Increased concentrations of phosphorus (P) in riverine systems lead to eutrophication and can contribute to other environmental effects. Chalk rivers are known to be particularly sensitive to elevated P levels. We used high-frequency (daily) automatic water sampling at five distinct locations in the upper River Itchen (Hampshire, UK) between May 2016 and June 2017 to identify the main P species (including filterable reactive phosphorus, total filterable phosphorus, total phosphorus and total particulate phosphorus) present and how these varied temporally. Our filterable reactive phosphorus (considered the biologically available fraction) data were compared with the available Environment Agency total reactive phosphorus (TRP) values over the same sampling period. Over the trial, the profiles of the P fractions were complex; the major fraction was total particulate phosphorus with the mean percentage value ranging between 69 and 82% of the total P present. Sources were likely to be attributable to wash off from agricultural activities. At all sites, the FRP and Environment Agency TRP mean concentrations over the study were comparable. However, there were a number of extended time periods (1 to 2 weeks) where the mean FRP concentration (e.g. 0.62 mg L−1) exceeded the existing regulatory values (giving a poor ecological status) for this type of river. Often, these exceedances were missed by the limited regulatory monitoring procedures undertaken by the Environment Agency. There is evidence that these spikes of elevated concentrations of P may have a biological impact on benthic invertebrate (e.g. blue-winged olive mayfly) communities that exist in these ecologically sensitive chalk streams. Further research is required to assess the ecological impact of P and how this might have implications for the development of future environmental regulations.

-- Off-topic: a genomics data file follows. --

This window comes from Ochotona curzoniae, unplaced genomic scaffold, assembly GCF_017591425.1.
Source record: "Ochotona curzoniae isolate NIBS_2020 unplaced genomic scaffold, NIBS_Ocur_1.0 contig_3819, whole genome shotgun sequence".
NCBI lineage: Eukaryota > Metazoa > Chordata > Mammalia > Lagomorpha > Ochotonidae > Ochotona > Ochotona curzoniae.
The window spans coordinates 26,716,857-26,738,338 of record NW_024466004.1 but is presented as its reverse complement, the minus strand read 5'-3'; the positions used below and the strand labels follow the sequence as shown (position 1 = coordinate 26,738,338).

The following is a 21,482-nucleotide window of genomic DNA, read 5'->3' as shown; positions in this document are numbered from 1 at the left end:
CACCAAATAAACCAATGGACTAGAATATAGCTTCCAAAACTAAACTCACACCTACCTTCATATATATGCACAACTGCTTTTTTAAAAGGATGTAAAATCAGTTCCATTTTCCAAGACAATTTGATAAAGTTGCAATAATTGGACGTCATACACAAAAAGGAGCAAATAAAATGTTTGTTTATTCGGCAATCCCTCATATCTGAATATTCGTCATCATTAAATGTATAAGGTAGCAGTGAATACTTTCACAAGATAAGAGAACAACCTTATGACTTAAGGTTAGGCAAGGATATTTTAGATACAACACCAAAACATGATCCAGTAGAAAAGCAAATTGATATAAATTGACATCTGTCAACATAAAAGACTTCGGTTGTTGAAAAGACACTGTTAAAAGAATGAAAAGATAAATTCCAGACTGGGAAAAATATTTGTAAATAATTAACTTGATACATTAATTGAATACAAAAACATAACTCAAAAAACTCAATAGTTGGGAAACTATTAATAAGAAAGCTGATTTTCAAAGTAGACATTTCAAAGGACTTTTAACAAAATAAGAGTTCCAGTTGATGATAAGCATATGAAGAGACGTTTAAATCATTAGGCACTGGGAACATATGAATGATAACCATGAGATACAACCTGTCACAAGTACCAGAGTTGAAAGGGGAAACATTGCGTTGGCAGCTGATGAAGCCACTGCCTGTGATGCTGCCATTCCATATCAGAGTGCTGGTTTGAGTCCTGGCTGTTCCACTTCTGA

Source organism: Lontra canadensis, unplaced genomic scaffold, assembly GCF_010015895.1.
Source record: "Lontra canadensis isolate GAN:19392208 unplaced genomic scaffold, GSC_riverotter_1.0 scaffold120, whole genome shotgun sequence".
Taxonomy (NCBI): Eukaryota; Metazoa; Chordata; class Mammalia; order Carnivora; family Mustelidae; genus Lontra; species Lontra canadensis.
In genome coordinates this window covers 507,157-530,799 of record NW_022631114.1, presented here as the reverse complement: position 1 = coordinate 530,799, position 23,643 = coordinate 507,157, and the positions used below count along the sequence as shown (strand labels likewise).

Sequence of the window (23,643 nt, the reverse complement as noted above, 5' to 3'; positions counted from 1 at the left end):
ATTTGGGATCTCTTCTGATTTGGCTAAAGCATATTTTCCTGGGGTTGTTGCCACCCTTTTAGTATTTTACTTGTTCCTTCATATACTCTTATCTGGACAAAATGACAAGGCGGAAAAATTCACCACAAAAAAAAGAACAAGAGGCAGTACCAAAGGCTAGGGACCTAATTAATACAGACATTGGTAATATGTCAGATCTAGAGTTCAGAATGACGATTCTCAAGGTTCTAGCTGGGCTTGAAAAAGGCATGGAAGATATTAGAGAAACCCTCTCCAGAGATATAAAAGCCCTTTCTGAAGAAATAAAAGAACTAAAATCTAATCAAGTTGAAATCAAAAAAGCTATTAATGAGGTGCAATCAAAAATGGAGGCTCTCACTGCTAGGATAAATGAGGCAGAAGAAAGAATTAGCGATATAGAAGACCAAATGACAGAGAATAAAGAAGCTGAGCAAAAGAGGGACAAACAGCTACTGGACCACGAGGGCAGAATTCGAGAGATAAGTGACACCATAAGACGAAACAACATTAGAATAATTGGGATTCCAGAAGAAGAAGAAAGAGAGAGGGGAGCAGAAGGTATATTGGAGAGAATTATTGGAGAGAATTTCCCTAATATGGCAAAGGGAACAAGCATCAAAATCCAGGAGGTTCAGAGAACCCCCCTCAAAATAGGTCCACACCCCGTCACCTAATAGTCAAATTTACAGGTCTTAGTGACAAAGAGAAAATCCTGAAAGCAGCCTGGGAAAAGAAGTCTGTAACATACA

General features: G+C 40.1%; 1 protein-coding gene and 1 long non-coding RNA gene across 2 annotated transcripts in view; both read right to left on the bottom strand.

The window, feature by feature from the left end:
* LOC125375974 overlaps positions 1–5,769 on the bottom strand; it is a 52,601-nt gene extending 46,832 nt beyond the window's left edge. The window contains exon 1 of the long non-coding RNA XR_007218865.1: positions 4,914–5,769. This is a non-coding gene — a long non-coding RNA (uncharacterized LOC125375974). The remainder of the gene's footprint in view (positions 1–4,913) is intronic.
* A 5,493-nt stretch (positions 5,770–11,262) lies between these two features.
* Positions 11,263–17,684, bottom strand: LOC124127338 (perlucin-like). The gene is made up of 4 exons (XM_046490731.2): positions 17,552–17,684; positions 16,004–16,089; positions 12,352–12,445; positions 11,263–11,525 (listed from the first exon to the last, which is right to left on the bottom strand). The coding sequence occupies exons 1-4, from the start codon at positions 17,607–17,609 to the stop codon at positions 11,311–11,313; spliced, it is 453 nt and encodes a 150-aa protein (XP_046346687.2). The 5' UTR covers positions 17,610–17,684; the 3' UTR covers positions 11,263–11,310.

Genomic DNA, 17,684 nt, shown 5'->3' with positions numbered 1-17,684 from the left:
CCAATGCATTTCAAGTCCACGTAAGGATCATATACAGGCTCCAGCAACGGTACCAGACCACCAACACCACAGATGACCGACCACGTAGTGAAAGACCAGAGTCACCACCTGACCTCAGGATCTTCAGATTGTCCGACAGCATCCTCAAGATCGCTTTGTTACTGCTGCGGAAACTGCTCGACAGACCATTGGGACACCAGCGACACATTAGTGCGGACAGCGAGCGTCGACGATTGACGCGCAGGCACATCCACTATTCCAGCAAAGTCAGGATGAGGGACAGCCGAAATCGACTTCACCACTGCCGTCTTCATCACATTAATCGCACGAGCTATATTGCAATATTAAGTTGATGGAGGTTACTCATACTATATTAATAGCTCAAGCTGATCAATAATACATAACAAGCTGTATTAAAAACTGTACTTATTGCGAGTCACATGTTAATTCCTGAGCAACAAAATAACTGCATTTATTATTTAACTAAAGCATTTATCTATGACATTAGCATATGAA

|Number of pages||15|
|Journal||Environmental Monitoring and Assessment|
|Early online date||18 Feb 2020|
|Publication status||Published - 1 Mar 2020|
- chalk stream
- water sampling
- river management